Last season's Kincaid panel which STILL wants to be made into a tree skirt!  I had big plans for this one- complete with hand quilting and beads.  It was peeking out from beneath a massive stack of cottons.  It's unexpected presence started the wheels turning . . . a gift for Andrew, also waiting for closure.
Yes, close ups are available -
Just keeps getting better, yes?
It's going to be a sensational pillow.  And of course - this design work is the brilliance of my friend Linda Hibbert (Silver Linings Originals) If you love to paper piece AND you love your dog, you might want to scurry right on over to her site where you will find just about any and every breed you might imagine!  This piece may be finished with a tartan plaid border, or something equally masculine.  Andrew is currently looking at houses and this could be a nice housewarming gift to accompany the toaster oven that he's mentioned needing.  He doesn't read my blog, so I'm safe posting this stuff!
So - while I was up there in my cave sewing room, the canine theme seemed to have claimed me.  The Yappity Yap blocks that I've recently posted were asking to be sewn in holiday colors!
I was able to crank two of these guys out before Scott-the-Provider staggered in, arms full of groceries and whatnot.  He'd been to Sam's Club.  Needless to say, we are ready for whatever might be brewing out there in Northeast Land.  The weather has turned again and there is a chance that we might see snow for Thanksgiving.  I'll have plenty of food and sundries, just in case.  C'mon over.
No progress to report on the Trees, other than that they look so pretty to me, and serene, resting quietly on the design wall.  I have the patterns set out for the borders, which will include strings of Christmas bulbs winding around all four sides.  It's this terminal DISTRACTION!  And it doesn't stop with quilting projects!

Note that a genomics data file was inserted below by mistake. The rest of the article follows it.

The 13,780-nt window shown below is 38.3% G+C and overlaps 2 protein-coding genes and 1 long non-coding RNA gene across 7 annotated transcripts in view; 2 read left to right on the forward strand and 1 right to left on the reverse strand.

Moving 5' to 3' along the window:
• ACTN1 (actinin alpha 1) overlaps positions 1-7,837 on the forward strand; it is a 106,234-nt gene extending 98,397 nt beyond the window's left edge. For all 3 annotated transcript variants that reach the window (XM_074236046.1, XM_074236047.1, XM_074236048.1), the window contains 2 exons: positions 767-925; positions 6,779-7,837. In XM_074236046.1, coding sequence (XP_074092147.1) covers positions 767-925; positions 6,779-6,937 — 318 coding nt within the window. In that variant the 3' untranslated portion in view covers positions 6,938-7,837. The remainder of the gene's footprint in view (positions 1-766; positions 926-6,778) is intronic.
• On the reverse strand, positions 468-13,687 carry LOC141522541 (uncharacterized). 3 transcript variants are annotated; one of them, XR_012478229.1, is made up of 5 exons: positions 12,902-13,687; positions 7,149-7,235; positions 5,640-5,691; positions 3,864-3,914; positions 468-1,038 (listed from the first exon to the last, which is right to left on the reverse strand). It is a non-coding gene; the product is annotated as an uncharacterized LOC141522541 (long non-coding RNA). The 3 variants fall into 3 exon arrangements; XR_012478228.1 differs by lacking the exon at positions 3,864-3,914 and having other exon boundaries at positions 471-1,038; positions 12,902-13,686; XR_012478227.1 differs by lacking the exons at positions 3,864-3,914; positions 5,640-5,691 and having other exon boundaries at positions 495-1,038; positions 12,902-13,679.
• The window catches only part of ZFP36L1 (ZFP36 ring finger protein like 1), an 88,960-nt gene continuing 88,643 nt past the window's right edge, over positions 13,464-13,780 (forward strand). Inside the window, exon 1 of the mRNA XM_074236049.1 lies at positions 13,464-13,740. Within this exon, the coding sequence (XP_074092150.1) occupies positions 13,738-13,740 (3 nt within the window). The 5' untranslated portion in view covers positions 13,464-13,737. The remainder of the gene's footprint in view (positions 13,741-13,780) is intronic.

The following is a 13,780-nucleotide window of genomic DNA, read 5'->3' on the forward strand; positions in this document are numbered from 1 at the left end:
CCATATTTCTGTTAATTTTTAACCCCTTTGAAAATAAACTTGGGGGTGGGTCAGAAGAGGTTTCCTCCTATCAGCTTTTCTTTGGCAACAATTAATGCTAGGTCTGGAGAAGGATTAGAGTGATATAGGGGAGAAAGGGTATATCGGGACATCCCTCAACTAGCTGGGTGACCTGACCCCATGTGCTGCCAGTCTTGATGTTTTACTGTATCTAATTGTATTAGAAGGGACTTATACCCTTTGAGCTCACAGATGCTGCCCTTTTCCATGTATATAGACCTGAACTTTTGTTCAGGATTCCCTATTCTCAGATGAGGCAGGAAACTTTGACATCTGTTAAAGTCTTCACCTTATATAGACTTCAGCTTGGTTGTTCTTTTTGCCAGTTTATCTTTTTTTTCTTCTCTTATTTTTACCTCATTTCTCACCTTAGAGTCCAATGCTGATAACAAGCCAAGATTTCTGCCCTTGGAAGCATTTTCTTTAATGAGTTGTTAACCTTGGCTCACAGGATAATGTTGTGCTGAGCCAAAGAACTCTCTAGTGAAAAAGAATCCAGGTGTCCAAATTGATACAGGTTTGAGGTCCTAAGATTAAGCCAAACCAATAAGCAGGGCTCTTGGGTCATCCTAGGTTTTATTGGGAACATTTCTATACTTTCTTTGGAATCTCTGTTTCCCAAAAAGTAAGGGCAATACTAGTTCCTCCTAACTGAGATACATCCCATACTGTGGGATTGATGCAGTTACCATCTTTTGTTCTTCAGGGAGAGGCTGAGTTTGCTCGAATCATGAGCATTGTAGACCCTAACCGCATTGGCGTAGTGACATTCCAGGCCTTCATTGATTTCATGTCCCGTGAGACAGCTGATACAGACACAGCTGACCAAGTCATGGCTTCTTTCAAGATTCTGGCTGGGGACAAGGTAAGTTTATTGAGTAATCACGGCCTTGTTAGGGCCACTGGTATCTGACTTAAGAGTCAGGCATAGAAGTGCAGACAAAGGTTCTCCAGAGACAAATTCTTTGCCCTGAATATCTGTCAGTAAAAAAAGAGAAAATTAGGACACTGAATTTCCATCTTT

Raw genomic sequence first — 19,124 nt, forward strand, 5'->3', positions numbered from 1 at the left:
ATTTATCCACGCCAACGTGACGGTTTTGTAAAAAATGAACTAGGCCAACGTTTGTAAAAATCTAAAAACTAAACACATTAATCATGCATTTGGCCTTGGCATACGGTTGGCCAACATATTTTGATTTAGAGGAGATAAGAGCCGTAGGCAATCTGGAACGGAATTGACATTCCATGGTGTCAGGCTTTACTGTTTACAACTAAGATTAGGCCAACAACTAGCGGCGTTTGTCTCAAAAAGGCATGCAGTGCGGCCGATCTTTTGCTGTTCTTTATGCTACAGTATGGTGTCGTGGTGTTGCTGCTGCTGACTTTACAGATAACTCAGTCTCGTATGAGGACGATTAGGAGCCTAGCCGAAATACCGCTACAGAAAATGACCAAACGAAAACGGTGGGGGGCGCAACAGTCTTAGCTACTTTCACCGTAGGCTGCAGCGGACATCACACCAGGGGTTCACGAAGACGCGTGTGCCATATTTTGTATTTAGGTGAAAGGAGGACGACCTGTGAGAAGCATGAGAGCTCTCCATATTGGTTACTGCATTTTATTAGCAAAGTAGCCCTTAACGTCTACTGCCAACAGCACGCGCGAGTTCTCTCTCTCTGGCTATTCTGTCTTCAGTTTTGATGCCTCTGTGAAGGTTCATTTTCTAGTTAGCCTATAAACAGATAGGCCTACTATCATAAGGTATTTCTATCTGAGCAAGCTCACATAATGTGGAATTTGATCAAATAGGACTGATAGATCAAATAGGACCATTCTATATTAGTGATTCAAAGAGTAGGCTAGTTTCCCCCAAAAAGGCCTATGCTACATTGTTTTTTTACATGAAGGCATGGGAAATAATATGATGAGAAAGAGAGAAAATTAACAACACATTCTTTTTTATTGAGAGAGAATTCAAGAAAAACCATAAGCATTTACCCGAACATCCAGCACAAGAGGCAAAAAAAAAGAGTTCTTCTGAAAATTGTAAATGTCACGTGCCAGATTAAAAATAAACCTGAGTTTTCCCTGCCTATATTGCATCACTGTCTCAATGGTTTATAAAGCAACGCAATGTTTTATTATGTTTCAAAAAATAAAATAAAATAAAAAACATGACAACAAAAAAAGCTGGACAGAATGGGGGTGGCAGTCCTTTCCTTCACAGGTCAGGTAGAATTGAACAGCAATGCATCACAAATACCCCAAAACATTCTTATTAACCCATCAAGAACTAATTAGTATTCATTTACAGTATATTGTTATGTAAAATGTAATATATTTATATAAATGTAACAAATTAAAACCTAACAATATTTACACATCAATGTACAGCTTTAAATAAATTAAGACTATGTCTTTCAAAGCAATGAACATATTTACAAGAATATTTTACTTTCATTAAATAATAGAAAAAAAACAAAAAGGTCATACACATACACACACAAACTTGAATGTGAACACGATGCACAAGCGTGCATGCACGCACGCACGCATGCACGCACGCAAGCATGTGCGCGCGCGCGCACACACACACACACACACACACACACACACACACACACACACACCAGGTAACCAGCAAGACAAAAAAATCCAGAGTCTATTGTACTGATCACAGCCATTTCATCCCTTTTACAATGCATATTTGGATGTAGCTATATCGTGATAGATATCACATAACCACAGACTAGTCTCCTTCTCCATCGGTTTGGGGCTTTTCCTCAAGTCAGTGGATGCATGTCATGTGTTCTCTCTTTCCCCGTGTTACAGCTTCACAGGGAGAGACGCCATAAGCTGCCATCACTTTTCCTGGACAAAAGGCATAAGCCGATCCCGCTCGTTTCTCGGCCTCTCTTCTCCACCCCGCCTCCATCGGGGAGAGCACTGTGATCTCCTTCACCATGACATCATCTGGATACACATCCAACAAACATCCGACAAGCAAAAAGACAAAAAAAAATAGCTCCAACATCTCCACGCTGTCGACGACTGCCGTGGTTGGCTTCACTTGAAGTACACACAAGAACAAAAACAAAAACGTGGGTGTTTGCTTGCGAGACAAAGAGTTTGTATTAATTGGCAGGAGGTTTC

Saturday, November 13, 2010


The last 24 hours have been full, rich.  One of the perks that one realizes when working for an academic institution is the educational discount - this is important since everyone KNOWS that academia rarely provides a living wage!  The hallowed halls, the ivy-covered towers are breath-taking, but the reality is that many work behind those walls for sub-standard wages, present company included.  Vassar is my employer.  I could sing its praises and its pitfalls, but that would be for another time.  Tonight I want to give thanks for the educational discount that allowed me to purchase a GLORIOUS computer for my Bean's 30th birthday.  (Early)

 It's a MacBook Pro.  It's stainless steel.  It's absolutely fantastic and she is in another orbit.  And that's good enough for me!  When Bean is happy, we are all happy!  Moving right along, because I cannot figure out how to download the images ...

Here's an image of cousin Karen -
 She's the one in the gorgeous shade of blue.  Karen is Scott's first cousin - her father and Scott's dad were twins.  This is a shot of some family members sorting through photos for the collage that was displayed at the funeral home - it was taken a few weeks ago.  I want you to pay special attention to what Karen is wearing.  There will be a test.

Karen is one of those special people that, if you are really really fortunate, you will bump into during your life time.  And, if you are UBER lucky, it will be during a crisis, because Karen really shines when things get dicey.  I like to say (and it's a fact) that she is the glue that held this family together when Scott's dad became ill and quickly passed on.  She was ever-present.  She is tiny, but diminutive - a powerhouse who apparently never sleeps.  She always has a kind word, a warm glance, a hug.  She never runs out.  You could wake up with a savage headache and she would know what to do.  You could experience a break with your faith while standing in a mortuary, and she would have the words to comfort you.  When she smiles it is exactly like the sun breaking loose from a cloud-filled sky.  She brought us all through these last few weeks intact.  How do you say thank you for such a gift?
I thought so.  And I KNEW that you all would agree.  Now, I need some help.  The fiber is Perfection.  The color is Perfection (remember what she was wearing?).  Please help me find a pattern for a lace shawl for 800 yards of Perfection.  I've been shifting through everything that I have, but nothing has moved me.  I'm wanting a pattern that is easily committed to memory.  Something beautiful to make the most of this cashmere.  Something that will let Karen know how valued she is.  Cherished.